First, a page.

What makes Japanese car makers so successful? To answer that question, the first thing you have to throw out is the stereotype.
There is not really one kind of "Japanese car maker," according to Nissan Motor Co. chief executive officer Carlos Ghosn, who learned this lesson first-hand after arriving in Japan in 1999 to steer what has become a legendary turnaround at Japan's number two auto maker.
"Toyota, Honda and Nissan are very different enterprises, with three very different cultures," says the Brazilian-born executive, who was raised in Beirut and received his university training in Paris. "Characterizing a company as 'Japanese' doesn't really tell you anything about it."
Sitting in a downtown Detroit restaurant, here in the capital of the North American car business, Mr. Ghosn is busy slaying stereotypes of the Japanese auto industry as he describes the experiences chronicled in his new book Shift: Inside Nissan's Historic Revival.
In Shift, Mr. Ghosn puts an insightful spin on his efforts to understand not just Nissan's corporate culture, but also that of Nissan's main Japanese rivals -- Honda and Toyota -- as he steered Nissan back to profitability.
Before taking up his Nissan post, Mr. Ghosn was a senior executive with Renault, which bought a controlling interest in Nissan in 1999.
He had previously been running Michelin's tire business in North America, where he dealt with all the major Japanese car companies from the vantage point of a supplier. Those experiences taught him that Nissan, Honda and Toyota shared certain common characteristics: "A taste for technology, a determination to refine and improve the industrial process and an insistence on quality," he says.
Beyond those, however, these three Japanese car companies, and, indeed, the other smaller players in the Japanese industry, are quite different, he says.
"Honda is a very technologically oriented company," says Mr. Ghosn, adding that based on his Michelin experience, he would argue that Honda relies on pragmatism, technical excellence and expertise in making product decisions.
Honda also prides itself on being a fast-moving, fiercely independent company, former Honda Canada president Shigeru Takagi said in a recent interview. In an industry dominated by giant companies, Honda is less than half the size of Toyota Motor Co. That reality prompted Honda Motor president Takeo Fukui to suggest last year that the main challenge facing Honda is "survival" -- as an independent company.
Honda officials say the company's strength can be found in its core beliefs, including what they call the "three joys:" the joy of the customer buying a new vehicle, the joy of the dealer selling it and the joy Honda Motor gets in creating satisfied customers.
In today's business world, these ideas may sound either remarkable or simply unbelievable -- at least for those who have not dug into the history of this car company founded by Soichiro Honda. Honda was an engineer who was passionate about the Honda Philosophy, which many in the company refer to as Honda DNA. Above all, Honda wanted his products to have character.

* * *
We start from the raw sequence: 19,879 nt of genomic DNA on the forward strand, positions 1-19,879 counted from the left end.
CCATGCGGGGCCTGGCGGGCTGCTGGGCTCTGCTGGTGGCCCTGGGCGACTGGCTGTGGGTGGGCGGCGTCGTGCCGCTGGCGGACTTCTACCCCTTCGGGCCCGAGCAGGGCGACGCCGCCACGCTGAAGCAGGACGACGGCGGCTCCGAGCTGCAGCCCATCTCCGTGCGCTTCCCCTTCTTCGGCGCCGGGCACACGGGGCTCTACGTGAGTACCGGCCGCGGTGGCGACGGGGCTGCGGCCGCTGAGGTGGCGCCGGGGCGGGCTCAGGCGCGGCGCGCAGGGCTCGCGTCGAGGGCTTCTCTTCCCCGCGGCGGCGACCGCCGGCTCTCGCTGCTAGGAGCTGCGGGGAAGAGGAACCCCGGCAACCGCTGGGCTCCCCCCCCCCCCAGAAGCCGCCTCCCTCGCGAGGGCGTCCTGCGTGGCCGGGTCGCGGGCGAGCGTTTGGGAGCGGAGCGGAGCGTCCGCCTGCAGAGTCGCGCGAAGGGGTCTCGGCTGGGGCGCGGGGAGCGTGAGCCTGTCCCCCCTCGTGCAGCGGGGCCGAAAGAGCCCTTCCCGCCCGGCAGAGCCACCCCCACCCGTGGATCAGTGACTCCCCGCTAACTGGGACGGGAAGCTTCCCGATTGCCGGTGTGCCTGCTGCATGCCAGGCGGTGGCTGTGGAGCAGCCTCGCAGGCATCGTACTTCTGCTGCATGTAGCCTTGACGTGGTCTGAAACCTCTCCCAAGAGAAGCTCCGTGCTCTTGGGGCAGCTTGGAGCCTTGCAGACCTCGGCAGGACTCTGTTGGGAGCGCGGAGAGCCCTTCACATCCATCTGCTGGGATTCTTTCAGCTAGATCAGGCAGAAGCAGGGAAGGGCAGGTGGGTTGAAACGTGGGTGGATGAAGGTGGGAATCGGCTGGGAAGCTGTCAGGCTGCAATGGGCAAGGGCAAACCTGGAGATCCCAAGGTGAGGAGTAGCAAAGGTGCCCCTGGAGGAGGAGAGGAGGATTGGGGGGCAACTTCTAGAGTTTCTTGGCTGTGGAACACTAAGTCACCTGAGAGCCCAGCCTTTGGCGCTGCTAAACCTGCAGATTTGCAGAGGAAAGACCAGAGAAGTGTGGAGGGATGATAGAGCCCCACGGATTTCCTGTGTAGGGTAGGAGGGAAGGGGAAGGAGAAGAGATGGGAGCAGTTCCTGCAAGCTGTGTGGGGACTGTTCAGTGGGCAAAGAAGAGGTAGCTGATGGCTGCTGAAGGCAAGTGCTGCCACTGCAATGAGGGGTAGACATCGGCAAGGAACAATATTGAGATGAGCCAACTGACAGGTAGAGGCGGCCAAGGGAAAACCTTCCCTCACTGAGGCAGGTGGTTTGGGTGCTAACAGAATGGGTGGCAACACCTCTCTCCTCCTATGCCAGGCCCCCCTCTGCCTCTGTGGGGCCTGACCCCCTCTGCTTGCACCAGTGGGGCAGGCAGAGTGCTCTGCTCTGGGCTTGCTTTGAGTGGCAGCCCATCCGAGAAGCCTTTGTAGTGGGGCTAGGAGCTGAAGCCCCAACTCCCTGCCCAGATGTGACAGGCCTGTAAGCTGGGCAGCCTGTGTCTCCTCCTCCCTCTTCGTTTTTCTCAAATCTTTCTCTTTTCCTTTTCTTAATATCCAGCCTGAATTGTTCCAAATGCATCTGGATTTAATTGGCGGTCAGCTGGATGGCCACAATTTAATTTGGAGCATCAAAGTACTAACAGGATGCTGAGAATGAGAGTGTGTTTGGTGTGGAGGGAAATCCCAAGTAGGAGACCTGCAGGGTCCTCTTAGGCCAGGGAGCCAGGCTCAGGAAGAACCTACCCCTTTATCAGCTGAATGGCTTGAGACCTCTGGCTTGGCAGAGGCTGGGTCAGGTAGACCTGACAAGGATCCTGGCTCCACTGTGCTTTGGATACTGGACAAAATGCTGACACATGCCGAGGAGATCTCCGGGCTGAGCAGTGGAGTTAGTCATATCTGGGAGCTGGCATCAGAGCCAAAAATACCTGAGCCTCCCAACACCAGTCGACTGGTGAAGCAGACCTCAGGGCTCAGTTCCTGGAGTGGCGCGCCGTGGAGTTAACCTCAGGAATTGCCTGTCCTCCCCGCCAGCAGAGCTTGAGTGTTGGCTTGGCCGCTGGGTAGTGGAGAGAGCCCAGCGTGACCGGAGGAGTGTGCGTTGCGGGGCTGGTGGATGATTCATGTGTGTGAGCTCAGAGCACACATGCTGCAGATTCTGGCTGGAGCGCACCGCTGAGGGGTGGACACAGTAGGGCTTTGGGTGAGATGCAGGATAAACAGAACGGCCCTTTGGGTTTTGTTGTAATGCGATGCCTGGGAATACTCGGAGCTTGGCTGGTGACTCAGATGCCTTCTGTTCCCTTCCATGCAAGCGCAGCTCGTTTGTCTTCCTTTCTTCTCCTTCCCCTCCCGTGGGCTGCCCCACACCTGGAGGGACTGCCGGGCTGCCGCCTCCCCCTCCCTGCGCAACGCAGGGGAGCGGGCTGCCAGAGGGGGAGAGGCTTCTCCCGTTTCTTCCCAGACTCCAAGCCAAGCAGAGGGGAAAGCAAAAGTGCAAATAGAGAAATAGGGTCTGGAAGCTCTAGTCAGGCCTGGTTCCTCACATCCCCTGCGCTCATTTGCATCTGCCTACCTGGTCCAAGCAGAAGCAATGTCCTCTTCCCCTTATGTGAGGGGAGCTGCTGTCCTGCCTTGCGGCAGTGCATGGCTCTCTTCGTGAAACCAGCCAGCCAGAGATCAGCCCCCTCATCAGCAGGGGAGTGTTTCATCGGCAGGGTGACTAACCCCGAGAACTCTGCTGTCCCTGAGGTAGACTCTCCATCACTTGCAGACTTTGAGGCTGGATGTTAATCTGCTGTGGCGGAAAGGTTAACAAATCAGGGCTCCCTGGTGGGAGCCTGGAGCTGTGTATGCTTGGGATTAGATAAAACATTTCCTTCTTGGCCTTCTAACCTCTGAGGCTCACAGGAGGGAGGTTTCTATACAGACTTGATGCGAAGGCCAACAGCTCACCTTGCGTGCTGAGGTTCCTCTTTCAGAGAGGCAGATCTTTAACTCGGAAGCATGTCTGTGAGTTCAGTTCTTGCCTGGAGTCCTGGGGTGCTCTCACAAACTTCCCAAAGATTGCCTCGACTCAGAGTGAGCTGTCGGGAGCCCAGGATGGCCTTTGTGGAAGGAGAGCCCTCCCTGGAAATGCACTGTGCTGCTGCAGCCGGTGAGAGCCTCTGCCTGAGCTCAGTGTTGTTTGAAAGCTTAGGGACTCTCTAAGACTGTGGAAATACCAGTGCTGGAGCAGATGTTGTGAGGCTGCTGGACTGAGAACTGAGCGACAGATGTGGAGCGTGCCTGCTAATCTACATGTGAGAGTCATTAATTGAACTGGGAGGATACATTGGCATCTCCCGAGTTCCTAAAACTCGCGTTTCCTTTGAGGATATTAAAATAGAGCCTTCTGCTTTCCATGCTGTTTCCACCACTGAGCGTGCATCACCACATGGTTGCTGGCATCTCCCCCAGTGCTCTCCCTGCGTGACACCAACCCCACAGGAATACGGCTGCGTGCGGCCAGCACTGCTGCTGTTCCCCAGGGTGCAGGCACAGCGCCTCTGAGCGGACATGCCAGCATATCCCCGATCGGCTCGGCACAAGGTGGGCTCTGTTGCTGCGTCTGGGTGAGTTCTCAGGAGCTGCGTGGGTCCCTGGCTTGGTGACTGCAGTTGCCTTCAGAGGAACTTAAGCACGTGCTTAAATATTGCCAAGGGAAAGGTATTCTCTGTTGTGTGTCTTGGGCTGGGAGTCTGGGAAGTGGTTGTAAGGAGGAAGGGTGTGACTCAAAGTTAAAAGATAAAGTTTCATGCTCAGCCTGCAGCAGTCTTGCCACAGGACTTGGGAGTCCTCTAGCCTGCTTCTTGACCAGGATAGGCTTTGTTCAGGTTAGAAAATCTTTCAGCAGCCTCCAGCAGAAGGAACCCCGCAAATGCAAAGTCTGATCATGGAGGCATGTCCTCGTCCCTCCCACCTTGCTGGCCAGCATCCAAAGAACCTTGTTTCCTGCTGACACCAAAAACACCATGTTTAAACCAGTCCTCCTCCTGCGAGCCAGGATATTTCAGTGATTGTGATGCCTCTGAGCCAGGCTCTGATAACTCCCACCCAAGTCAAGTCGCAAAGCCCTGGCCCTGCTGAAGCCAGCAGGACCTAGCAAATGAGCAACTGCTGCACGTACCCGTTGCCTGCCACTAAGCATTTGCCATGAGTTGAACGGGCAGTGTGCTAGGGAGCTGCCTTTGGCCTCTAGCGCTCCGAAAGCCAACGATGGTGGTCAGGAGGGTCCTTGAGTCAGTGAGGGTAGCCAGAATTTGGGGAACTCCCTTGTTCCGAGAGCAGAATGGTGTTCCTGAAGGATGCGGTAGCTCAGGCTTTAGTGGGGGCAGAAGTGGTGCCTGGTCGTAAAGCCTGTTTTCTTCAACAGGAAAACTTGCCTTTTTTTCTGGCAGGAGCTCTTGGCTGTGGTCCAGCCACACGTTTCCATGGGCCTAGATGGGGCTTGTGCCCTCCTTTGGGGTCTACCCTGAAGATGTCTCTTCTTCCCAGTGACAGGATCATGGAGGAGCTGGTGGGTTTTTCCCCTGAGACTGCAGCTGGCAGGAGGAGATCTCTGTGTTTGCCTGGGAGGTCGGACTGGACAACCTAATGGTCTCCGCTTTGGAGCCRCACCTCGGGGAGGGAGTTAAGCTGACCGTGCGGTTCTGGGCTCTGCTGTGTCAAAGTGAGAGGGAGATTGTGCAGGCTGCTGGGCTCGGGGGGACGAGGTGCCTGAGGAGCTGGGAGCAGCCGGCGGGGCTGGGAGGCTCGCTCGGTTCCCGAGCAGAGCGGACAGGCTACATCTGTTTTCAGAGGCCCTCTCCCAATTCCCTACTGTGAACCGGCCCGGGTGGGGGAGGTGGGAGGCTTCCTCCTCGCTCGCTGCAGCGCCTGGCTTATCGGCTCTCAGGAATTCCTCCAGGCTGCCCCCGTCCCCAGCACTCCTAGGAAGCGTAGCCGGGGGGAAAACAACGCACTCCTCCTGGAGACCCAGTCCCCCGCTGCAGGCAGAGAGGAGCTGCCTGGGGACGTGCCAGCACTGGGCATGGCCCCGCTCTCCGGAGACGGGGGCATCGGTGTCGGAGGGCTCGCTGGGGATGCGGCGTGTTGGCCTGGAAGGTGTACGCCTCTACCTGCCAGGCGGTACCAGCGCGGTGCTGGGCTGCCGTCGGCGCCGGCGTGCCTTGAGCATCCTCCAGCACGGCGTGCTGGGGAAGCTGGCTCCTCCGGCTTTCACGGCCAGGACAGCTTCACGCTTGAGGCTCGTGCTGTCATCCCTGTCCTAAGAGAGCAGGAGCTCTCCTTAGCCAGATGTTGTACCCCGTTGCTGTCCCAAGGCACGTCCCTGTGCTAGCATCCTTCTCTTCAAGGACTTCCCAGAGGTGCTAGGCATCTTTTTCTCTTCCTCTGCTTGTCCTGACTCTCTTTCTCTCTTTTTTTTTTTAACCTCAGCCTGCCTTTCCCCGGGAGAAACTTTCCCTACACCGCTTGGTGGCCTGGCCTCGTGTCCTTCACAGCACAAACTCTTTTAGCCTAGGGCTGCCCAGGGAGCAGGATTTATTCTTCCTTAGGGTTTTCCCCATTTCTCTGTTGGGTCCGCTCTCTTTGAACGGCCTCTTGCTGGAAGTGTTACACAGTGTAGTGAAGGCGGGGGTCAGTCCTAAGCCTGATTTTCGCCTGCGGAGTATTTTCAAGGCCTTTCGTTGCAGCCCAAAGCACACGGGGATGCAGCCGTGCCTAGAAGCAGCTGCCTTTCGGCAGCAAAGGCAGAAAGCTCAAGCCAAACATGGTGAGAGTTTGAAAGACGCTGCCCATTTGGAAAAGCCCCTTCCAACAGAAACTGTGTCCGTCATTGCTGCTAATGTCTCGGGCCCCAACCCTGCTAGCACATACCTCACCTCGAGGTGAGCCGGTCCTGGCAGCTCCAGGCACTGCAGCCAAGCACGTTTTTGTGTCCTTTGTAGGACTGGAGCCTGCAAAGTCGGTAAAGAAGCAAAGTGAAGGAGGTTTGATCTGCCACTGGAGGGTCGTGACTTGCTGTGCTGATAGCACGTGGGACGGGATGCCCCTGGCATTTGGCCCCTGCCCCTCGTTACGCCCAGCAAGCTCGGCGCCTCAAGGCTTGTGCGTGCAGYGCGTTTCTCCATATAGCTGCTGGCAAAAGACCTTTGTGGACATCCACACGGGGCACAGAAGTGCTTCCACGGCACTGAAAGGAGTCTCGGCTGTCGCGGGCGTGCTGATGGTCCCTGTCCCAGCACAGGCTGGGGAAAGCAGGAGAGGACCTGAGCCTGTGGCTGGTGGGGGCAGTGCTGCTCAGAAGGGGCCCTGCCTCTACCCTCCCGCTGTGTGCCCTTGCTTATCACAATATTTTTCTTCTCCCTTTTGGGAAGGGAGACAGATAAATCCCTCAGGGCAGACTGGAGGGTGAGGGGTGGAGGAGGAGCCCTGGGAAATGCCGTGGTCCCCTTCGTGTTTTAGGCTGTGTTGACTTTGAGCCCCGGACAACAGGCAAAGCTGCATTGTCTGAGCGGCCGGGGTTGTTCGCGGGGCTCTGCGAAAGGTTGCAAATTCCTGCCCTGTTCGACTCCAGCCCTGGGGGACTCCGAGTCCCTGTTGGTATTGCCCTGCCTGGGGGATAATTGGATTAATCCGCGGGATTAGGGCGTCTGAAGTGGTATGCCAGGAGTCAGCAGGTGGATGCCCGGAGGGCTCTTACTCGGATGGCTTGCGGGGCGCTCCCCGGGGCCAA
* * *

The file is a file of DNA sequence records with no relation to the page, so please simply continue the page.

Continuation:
"Engineering without personality doesn't have much value," he said.
Interestingly, Soichiro Honda was 60 years old when Honda's first car, the N360, went on sale in Japan in 1966. It wasn't until 1972 that Honda began selling cars in North America. Today, it operates plants in both Canada and the United States. Those who work there, as do those in Japan, know that Soichiro Honda wanted his employees to be involved in the company's success. More than 50 years ago, Honda set in place certain key principles for employees, including a trust that allows for superior teamwork and the sharing of knowledge within the company.
Toyota, says Mr. Ghosn, is a very different company. In his experience, he has found Toyota a formidable competitor, one imperious and sure of itself. This isn't surprising, given that it is the world's second largest automobile company and is narrowing the gap on General Motors.
Looking back on his Michelin experience, Mr. Ghosn says, "Dealing with Toyota meant dealing with people who were very aloof. They exuded a sense of power. They had a binary vision: On one side there was their system and on the other side was the rest of the world."
Jeffrey Liker suggests this is an apt description of how Toyota views itself. In his recent book The Toyota Way, the University of Michigan industrial engineering professor says the management systems, thinking and philosophy underpinning Toyota's success shape Toyota's corporate culture.
"The fundamental insight I have from my studies of Toyota is that its success derives from balancing the role of people in an organizational culture that expects and values their continuous improvements with a technical system focused on high value-added 'flow,' " he writes.
Mr. Liker, in fact, argues that even though Toyota has more than 240,000 employees worldwide, it is still in many ways a large family business in which the founding Toyoda family exercises a great deal of influence.